After months of campaigning, millions of dollars in advertising, hundreds of guild screenings and a slew of second rate awards shows, the nominations announcement for the 83rd Academy Awards is almost here. Clearly, there will be weeks of debate over who will win best picture after "The King's Speech's" upset win at the PGA Awards this weekend, but for now it's all about just making the dance. Now, perhaps it's been the thin air in Park City or the extra time to ponder possibilities in-between Sundance screenings, but there have been some last minute changes in my overall predictions which I have written about in excruciating detail since August.
One of the most intriguing revelations about Paul Giamatti in Tom McCarthy's new dramedy "Win Win" is that the critically acclaimed "Sideways" and "John Adams" star makes a pretty damn good sports coach. One of the film's key elements is that Mike (Giamatti) is the high school wrestling coach for his Alma mater. And while Mike isn't a particularly effective coach when we first meet him, as the movie goes on he gets better and better until his team pulls something of a "Bad News Bears" turnaround. I left the theater thinking Giamatti would make a great baseball manager or college basketball coach on the big screen someday and that was just one of the topics we discussed in our sitdown the day after "Win Win" premiered at the 2011 Sundance Film Festival.
Now it gets interesting. In a surprising development that could be heard from Los Angeles to Park City, Utah to New York City, the Producer's Guild of America chose "The King's Speech" over "The Social Network" for best motion picture of 2010. This on the same night the organization lauded Scott Rudin, the primary producer on "Network," with a lifetime achievement award.
PARK CITY - Perhaps the hype was just a bit too much, but Jesse Perez's "My Idiot Brother" is not the slamdunk comedy most Sundance Film Festival attendees were hoping for.
Sundance Review: Anton Yelchin and Felicity Jones are absolutely wonderful in exhilarating 'Like Crazy'
PARK CITY - Every year there always seems to be a movie or two that takes me completely by surprise and knock me for a loop. It's one of the joys of attending Sundance versus other film festivals -- the discovery of the truly unknown. Many of these films come immediately to mind. "Precious." "The Squid and the Whale." "Hustle & Flow." "The Kids Are All Right." "The Wackness." "Once." "Quinceañera." "Broken English." "I Am Love.""Blue Valentine." Another film will be added to the list this year, "Like Crazy."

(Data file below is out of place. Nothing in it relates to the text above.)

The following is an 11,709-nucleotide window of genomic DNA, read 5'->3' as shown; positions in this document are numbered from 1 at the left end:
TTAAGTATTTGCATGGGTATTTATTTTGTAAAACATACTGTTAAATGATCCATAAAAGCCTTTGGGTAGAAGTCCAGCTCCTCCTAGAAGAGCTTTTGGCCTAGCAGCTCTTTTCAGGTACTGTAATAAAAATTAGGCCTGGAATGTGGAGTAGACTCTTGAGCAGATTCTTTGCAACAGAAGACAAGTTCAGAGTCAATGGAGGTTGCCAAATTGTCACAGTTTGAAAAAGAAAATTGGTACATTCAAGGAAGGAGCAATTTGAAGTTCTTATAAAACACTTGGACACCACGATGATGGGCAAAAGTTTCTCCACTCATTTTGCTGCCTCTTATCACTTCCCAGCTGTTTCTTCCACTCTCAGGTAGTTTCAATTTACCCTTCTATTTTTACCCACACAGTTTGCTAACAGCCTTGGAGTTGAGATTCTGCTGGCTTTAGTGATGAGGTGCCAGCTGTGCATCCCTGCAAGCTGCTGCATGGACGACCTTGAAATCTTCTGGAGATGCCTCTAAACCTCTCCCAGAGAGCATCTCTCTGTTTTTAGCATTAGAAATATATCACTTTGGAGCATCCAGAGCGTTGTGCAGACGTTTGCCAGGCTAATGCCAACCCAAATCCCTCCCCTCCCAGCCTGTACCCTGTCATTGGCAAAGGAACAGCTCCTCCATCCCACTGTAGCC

PARK CITY - Fox Searchlight has become a staple at the Sundance Film Festival over the past decade and not just because they have acquired films such as "Napoleon Dynamite," "Once," "Little Miss Sunchine," "Garden State" and "Waitress." The company has also debuted their own features for the Park City faithful, sometimes up to a half a year before their release. The studio took chances on "The Savages," "500 Days of Summer" and "Cyrus" and were rewarded in spades with fantastic reviews across the board. This year, Searchlight has brought two of their more commercially viable films, the Ed Helms comedy "Cedar Rapids" and Thomas McCarthy's "Win Win" which debuted tonight.
If you haven't heard of Elizabeth Olsen yet, you soon will and for all the right reasons. The younger sister of Mary-Kate and Ashley Olsen has two films at this year's Sundance Film Festival, but it's the dramatic competition entry, "Martha Marcy May Marlene," that is a superb showcase for her talent.
You may be able to take true independent gay cinema off life support now.
After almost a decade of disappointing and at times embarrassingly bad feature films that consistently descended into stereotypical cliches, independent gay cinema may be on something of an upswing. One of the first signs was last year's Sundance hit "The Kids Are All Right." Granted, while it was very low budget for Hollywood standards, the Oscar contending "Kids" still looked and felt like a studio film thanks to some famous faces in the fold. That is certainly not the case with Sundance Film Festival opening night selection "Pariah." Shot on a shoestring budget, Dee Rees' impressive drama proves there is a lot of powerful gay stories to be told in fresh and moving ways.
Update: 11.:00 PM PST - Warner Bros. has confirmed that Eastwood is in talks to direct and Beyonce is negotiating to star.
Clint Eastwood may just be tempting fate.
The multiple Academy Award winning director and actor has been known to venture out of his damatic comfort zone with pseudo sci-fi flicks such as "Hereafter" and "Space Cowboys," but Clint Eastwood is going boldly where he's never gone before: the world of the movie musical. And not only is he going to venture into that strange unknown, he's going to do it with Beyonce Knowles as his leading lady.
PARK CITY - Sundance Film Festival founder Robert Redford, Director John Cooper and new Executive Director Kerri Putman answered the media's questions during the indie film event's annual kick-off press conference Thursday afternoon and as usual it was a mostly dry affair.